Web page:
The Peralta-Fish Map

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Choto
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Re: The Peralta-Fish Map

Post by Choto » Thu May 25, 2017 6:58 am

coazon de oro wrote:
Mon May 22, 2017 7:48 pm
Howdy Choto,

What you have posted are Tonto N P rules, and regulations. In Arizona, the mining law of 1872 is what governs mining. It stands above all the rest, and all of the Peralta mines pre-existed the Wilderness Act.

Why even worry about Treasure Trove permits? There is no "Peralta Treasure Room, or Box", it is all just one man's imagination gone wild. The Peraltas came and mined in the winter of 1853-54. Why would they do so much work if they had a "treasure room, or box"? Because there was no such treasure, just the mines. The Fish Map is very real, unlike the so called ground map, or blueprints to some stone maps. Why does the Sombrero have those lines on it? Just to show that it is a mountain, other wise the outline it's self would just look like a trail, or creek. If the Fish map shows a mine at the east side of Weaver's Needle, you better believe there is a mine there.

Homar
Homar, you validate the Fish Map but dismisses half it's value?
That seems illogical.

I believe that the map is 100% authentic, that is shows the location of several mines and at least one trove.
We have enough circumstantial evidence now to make/support the argument.

Honestly, I am a little skeptical that 1872 would take precedent over federal law.

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Re: The Peralta-Fish Map

Post by coazon de oro » Thu May 25, 2017 8:30 pm

Howdy Choto,

I don't see where I dismiss half of the Peralta/Fish map. I only mentioned the mine at the Eastern base of Weaver's Needle because many claim there is no quartz anywhere there, so there should be no gold. In reality gold is where you find it, just like the LDM, "No miner will find my mine", Jacob Waltz.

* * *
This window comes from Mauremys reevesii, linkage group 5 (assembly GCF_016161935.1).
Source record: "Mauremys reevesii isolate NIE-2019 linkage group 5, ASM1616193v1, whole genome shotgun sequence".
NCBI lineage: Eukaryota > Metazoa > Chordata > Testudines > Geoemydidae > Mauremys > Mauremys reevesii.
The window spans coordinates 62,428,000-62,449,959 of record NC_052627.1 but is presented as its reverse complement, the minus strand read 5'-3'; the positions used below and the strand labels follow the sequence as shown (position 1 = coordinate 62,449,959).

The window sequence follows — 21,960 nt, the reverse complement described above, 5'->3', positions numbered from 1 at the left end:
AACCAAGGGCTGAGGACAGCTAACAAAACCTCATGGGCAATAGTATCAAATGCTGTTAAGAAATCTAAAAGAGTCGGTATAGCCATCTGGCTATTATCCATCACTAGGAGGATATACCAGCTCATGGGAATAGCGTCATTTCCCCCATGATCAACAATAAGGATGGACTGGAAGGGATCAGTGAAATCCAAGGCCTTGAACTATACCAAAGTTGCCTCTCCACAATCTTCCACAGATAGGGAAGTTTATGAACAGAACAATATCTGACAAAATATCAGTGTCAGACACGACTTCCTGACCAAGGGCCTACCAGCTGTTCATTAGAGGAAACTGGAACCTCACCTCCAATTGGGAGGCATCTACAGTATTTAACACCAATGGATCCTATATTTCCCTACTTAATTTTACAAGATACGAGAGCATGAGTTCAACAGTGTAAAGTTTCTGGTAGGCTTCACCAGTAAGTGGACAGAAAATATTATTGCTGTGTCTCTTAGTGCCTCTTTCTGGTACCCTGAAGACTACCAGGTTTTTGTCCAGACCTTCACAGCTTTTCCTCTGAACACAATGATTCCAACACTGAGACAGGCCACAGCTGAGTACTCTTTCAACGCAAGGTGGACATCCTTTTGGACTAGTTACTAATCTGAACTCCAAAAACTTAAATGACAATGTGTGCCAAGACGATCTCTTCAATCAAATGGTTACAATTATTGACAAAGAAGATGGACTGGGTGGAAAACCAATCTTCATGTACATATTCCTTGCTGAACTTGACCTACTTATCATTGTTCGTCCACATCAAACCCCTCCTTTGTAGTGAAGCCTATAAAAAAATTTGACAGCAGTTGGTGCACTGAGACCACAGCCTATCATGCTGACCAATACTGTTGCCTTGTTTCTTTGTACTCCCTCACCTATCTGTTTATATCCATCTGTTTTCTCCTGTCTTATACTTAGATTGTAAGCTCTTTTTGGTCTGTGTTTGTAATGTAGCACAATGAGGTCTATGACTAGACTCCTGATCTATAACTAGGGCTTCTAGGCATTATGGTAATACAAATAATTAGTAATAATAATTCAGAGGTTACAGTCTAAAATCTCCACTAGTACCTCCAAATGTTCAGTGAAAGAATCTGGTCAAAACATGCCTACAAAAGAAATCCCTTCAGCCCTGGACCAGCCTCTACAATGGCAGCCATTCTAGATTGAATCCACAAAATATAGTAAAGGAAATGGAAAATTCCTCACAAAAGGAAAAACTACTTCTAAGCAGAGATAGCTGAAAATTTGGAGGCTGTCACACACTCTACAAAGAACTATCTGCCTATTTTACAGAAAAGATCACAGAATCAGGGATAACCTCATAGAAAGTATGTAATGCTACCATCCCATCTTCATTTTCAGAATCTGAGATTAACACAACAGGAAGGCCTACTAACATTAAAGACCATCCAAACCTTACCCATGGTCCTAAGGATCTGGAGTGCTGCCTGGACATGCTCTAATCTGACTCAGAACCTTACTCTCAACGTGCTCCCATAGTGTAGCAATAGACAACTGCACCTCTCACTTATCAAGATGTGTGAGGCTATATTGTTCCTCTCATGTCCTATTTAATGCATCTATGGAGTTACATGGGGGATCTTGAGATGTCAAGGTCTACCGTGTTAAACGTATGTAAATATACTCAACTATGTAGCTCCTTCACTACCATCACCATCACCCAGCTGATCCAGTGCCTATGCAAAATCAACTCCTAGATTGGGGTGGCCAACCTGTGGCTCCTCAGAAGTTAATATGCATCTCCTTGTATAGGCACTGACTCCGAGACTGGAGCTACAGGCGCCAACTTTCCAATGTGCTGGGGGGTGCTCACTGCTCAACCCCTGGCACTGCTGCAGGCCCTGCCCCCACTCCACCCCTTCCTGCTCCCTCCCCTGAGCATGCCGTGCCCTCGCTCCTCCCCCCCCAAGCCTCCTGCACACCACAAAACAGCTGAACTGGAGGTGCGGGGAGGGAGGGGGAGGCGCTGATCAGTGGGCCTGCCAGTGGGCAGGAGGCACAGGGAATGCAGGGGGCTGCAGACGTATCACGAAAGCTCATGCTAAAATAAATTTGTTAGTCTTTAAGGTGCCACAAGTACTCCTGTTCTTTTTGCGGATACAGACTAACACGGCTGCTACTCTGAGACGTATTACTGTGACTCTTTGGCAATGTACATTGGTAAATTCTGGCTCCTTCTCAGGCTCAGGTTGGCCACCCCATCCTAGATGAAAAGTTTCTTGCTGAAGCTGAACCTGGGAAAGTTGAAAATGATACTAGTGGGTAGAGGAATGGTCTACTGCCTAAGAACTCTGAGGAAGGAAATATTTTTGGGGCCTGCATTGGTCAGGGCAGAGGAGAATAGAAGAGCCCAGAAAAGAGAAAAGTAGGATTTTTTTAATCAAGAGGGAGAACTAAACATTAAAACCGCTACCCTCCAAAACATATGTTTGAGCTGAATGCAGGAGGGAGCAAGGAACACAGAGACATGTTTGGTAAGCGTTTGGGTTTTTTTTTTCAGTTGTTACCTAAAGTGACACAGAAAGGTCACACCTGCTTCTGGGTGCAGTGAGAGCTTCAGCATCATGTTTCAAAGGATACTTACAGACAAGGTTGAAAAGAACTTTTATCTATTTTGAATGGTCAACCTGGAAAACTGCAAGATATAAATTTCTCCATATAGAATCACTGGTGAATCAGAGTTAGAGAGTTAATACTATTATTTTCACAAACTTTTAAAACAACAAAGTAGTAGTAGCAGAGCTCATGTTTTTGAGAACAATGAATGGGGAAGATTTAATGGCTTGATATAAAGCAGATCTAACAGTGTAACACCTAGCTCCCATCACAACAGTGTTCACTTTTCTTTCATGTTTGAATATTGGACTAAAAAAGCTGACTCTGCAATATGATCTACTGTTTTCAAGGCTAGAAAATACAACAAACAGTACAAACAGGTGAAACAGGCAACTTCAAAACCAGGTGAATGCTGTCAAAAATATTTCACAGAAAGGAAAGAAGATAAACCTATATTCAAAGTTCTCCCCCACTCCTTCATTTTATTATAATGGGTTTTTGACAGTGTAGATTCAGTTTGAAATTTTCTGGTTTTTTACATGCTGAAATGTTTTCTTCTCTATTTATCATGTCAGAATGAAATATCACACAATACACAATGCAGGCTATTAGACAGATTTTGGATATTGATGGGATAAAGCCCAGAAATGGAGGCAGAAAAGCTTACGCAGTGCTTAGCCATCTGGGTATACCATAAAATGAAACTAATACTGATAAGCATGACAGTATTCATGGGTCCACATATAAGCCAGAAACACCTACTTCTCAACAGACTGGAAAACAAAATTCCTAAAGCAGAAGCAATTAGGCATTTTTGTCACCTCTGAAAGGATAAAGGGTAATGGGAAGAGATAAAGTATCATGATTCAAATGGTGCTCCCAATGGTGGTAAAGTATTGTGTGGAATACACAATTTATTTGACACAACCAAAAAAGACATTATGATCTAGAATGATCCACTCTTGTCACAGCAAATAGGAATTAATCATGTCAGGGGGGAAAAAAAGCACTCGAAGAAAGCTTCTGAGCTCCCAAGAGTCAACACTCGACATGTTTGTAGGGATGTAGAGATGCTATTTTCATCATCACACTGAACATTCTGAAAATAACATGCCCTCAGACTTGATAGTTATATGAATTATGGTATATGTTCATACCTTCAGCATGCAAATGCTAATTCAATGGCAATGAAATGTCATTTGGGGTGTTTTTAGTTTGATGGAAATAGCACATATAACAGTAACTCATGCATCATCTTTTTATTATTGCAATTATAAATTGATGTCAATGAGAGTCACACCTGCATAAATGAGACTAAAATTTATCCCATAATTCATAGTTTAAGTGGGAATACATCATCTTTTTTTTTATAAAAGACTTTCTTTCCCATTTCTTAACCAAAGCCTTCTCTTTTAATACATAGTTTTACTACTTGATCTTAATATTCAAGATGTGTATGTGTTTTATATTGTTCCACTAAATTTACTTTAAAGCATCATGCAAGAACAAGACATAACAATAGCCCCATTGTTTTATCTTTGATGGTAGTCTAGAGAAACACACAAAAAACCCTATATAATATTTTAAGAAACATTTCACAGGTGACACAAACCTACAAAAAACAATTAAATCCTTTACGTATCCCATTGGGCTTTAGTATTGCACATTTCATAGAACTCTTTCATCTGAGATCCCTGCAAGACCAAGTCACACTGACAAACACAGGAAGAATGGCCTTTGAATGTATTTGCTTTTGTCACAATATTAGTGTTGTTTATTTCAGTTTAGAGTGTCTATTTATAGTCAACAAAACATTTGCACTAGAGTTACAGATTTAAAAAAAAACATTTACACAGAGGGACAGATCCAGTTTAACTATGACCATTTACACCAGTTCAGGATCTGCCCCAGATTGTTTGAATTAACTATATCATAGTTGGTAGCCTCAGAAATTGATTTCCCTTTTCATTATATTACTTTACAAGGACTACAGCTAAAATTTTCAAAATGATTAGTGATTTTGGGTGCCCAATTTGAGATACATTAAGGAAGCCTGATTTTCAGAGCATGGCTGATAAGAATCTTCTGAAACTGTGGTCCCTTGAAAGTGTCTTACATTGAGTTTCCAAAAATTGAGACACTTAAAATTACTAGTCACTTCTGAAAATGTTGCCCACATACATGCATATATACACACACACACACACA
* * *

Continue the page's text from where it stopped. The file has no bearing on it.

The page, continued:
One has to look at the original map, not the copies. The copies have more wording than the original, this is just their interpretaion. To begin with, the word is "derrotero" which means direction. Cerrotero is not even a word, so you can see how unreliable the copies are. I can't see how a small d could be mistaken for a c. Rio Salado is the only thing in print, that is why it is different.

I will admit that I can't make out all the words, but it is still my opinion that it is the real deal. I fail to see the word tesoro anywhere, so please enlighten me with the circumstantial evidence that supports a trove.

Travis Tumlinson did not understand Spanish, his interpretaion of the misspelled word "coazon" was box, which is actually "cajon". Many others followed his wild imagination. Jack, and Bernice McGee also followed Travis way of thinking, so did Robert Tumlinson. In fact you can find Robert's handwriting on the "Peralta Tesora Mappa" which was actually his creation. Is this where your curcumstantial evidence is coming from, or is it from ebay trinkets?